Thursday, October 30, 2008

Vicky Cristina Barcelona

As a disclaimer, I was warned by several not to see this movie. Paris, however, has been raving about it for weeks. So here, mesdames et messieurs, is my honest opinion.

I cannot claim to be a Woody Allen connoisseur. I humbly confess that I have seen only Manhattan and Annie Hall, which would send many an Allenite to haughtily dismiss anything I say. But I refuse to believe that one absolutely must be fully acquainted with the full oeuvre of the artist in order to critique it. Some movies simply do not work, and you need no encyclopedic knowledge to see it. Perhaps unsurprisingly, Vicky Cristina Barcelona is of this very breed.

Our story begins with two polar opposites: Cristina (Scarlett Johansson), impulsive and idealistic, and Vicky (Rebecca Hall), rational and clear-headed. One blonde, one brunette; one flirtatious, one standoffish. From the first two minutes of the film, problems arise. The familiar Cartesian division of reason and emotion is simply too stereotypical; no women-- or men, for that matter-- are so distinctly cookie-cutter. These first few minutes that we see of Vicky and Cristina, sitting in the taxi in Barcelona, already become problematic. And not only is it odd from a feminist perspective-- it's also completely uninteresting, and entirely overdone. We have seen this again, and again, and again, and again since the Golden Age of Hollywood. Must we see it once again in 2008, a pre-Freudian, pre-Jungian complete misunderstanding of the human psyche?

Woody Allen, we understand that you do not understand women. But to assume knowledge when you create your female characters is already out of your line. Where is the complexity of Annie Hall? There is even an amount of condescension falling on Vicky and Cristina, as if they were just young and silly and didn't know any better.

Vicky and Cristina are joined by even more stereotypical characters later on, as they are taken in by an American expatriate haute-bourgeois middle-aged couple, and meet the "sexy" "bohemian artist" Juan Antonio at an art auction. Cliches run wild, and soon we see the breathtaking Maria-Elena (Penelope Cruz), the completely insane ex-wife of Juan Antonio. Cristina is whisked into the confusing and somewhat dystopian love triangle between the two ex-lovers, and is enamored by the "bohemian" lifestyle. What this movie makes clear, more than anything, is how little Woody Allen understands of this so-called "bohemian" artistic lifestyle. There is nothing original in his portrayal of what could have possibly become full-rounded characters; they are like Platonic Forms rather than characters, Maria-Elena as the Form of the Mad Genius, Cristina as the Confused Idealizer, Vicky as the Rational Soul Hiding a Wilder Heart. 8th-graders could have created a more interesting plot.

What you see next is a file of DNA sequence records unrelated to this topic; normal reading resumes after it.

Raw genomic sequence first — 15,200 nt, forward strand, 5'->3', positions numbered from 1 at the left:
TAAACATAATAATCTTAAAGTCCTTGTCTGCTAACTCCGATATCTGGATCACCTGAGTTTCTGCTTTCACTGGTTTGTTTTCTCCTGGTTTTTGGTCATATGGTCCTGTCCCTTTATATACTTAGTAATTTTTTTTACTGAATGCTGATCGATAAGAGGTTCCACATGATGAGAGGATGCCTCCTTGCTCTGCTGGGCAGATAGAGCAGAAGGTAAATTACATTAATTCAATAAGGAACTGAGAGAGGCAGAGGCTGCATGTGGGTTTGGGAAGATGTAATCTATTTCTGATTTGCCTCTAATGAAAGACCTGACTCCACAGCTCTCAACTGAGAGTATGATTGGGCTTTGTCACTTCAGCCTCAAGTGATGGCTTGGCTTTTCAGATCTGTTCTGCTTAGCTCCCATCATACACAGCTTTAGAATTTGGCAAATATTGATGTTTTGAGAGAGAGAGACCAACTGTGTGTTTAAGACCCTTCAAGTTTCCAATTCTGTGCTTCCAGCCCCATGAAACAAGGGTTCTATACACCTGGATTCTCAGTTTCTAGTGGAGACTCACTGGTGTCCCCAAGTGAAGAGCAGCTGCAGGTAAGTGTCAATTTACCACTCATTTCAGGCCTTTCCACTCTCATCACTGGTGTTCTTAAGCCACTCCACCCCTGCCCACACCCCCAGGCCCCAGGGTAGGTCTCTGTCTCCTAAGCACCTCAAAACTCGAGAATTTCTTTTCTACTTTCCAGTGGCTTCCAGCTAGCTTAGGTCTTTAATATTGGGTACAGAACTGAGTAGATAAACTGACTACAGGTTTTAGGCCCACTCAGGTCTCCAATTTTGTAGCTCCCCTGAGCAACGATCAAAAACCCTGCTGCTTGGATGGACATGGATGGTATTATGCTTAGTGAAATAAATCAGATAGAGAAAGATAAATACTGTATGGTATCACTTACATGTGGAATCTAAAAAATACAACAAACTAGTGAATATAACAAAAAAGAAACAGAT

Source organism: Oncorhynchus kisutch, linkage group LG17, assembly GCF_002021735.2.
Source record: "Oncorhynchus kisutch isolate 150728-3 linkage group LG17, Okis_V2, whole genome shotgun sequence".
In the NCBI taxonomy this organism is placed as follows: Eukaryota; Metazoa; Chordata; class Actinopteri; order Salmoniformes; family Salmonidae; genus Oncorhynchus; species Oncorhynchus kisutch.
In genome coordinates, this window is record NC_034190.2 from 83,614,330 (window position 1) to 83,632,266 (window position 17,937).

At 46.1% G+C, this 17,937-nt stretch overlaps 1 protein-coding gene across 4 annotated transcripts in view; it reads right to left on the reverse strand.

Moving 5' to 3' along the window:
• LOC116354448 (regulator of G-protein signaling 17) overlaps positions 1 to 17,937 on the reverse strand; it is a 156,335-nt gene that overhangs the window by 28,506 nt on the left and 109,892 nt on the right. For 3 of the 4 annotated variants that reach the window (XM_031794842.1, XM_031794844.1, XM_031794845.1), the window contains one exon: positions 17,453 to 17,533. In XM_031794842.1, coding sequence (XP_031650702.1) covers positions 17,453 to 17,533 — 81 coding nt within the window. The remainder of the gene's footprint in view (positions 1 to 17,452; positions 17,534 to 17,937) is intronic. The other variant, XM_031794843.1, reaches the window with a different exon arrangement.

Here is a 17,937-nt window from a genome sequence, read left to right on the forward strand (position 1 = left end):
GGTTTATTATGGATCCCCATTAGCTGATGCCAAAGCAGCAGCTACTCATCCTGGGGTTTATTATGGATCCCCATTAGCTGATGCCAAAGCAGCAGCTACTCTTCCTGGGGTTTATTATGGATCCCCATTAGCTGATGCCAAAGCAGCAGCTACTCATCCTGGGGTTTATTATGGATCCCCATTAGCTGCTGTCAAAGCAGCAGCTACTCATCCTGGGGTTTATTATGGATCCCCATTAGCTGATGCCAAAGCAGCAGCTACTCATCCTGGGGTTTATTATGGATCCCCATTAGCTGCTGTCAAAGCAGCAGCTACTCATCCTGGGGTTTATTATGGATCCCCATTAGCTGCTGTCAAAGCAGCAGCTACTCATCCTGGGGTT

Which is not to say, however, that I left the movie disgusted. Confused, full of criticism, but somehow satisfied. Though the ending was more than unsatisfactory-- a sort of disheartened deus ex machina of the "it was all a wonderful dream" variety-- it was still, well, set in Barcelona. And Barcelona is beautiful. And, of course, those subtle things that make the movie so characteristically Woody Allen-esque (lunettes, overwhelming amounts of unnecessary voiceover, simple beginning and ending credits...) The only quotable part of the movie was Juan Gonzalez near the end of the movie: "We work, and we do not work at all. We are a contradiction, and some would say that is love," or something of that sort. Perhaps an interesting concept amidst a not-so-interesting film.